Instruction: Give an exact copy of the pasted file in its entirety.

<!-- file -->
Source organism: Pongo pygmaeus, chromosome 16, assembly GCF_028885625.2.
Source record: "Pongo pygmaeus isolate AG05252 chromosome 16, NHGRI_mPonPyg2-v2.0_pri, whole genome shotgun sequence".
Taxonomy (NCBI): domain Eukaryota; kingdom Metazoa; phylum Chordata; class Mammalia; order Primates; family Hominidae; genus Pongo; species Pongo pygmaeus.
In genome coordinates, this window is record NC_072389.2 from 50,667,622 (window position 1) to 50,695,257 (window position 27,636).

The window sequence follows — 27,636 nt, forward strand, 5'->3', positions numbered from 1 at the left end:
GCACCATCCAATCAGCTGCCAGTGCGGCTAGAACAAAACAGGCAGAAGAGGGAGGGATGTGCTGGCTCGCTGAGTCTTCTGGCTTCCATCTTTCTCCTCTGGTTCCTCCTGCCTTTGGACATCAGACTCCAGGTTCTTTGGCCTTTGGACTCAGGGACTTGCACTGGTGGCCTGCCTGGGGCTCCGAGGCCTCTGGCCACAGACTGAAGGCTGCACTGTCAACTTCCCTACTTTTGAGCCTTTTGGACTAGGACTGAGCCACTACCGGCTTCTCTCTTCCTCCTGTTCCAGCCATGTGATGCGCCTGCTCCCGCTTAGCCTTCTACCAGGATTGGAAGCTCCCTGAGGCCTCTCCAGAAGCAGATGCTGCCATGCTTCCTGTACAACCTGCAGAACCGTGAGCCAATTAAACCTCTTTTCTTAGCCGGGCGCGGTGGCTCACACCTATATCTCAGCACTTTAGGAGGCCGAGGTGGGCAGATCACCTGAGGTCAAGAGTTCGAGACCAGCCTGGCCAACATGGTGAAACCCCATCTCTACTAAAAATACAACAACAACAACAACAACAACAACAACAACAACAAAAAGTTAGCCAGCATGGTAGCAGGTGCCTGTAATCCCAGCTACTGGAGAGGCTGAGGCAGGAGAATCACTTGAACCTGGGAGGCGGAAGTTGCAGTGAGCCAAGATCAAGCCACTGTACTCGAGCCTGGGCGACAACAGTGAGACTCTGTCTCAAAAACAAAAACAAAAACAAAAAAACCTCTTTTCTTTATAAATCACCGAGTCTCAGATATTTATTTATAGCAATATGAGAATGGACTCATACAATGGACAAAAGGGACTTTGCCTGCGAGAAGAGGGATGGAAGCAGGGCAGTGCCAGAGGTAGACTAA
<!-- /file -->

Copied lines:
Source organism: Pongo pygmaeus, chromosome 16, assembly GCF_028885625.2.
Source record: "Pongo pygmaeus isolate AG05252 chromosome 16, NHGRI_mPonPyg2-v2.0_pri, whole genome shotgun sequence".
Taxonomy (NCBI): domain Eukaryota; kingdom Metazoa; phylum Chordata; class Mammalia; order Primates; family Hominidae; genus Pongo; species Pongo pygmaeus.
In genome coordinates, this window is record NC_072389.2 from 50,667,622 (window position 1) to 50,695,257 (window position 27,636).

The window sequence follows — 27,636 nt, forward strand, 5'->3', positions numbered from 1 at the left end:
GCACCATCCAATCAGCTGCCAGTGCGGCTAGAACAAAACAGGCAGAAGAGGGAGGGATGTGCTGGCTCGCTGAGTCTTCTGGCTTCCATCTTTCTCCTCTGGTTCCTCCTGCCTTTGGACATCAGACTCCAGGTTCTTTGGCCTTTGGACTCAGGGACTTGCACTGGTGGCCTGCCTGGGGCTCCGAGGCCTCTGGCCACAGACTGAAGGCTGCACTGTCAACTTCCCTACTTTTGAGCCTTTTGGACTAGGACTGAGCCACTACCGGCTTCTCTCTTCCTCCTGTTCCAGCCATGTGATGCGCCTGCTCCCGCTTAGCCTTCTACCAGGATTGGAAGCTCCCTGAGGCCTCTCCAGAAGCAGATGCTGCCATGCTTCCTGTACAACCTGCAGAACCGTGAGCCAATTAAACCTCTTTTCTTAGCCGGGCGCGGTGGCTCACACCTATATCTCAGCACTTTAGGAGGCCGAGGTGGGCAGATCACCTGAGGTCAAGAGTTCGAGACCAGCCTGGCCAACATGGTGAAACCCCATCTCTACTAAAAATACAACAACAACAACAACAACAACAACAACAACAACAAAAAGTTAGCCAGCATGGTAGCAGGTGCCTGTAATCCCAGCTACTGGAGAGGCTGAGGCAGGAGAATCACTTGAACCTGGGAGGCGGAAGTTGCAGTGAGCCAAGATCAAGCCACTGTACTCGAGCCTGGGCGACAACAGTGAGACTCTGTCTCAAAAACAAAAACAAAAACAAAAAAACCTCTTTTCTTTATAAATCACCGAGTCTCAGATATTTATTTATAGCAATATGAGAATGGACTCATACAATGGACAAAAGGGACTTTGCCTGCGAGAAGAGGGATGGAAGCAGGGCAGTGCCAGAGGTAGACTAA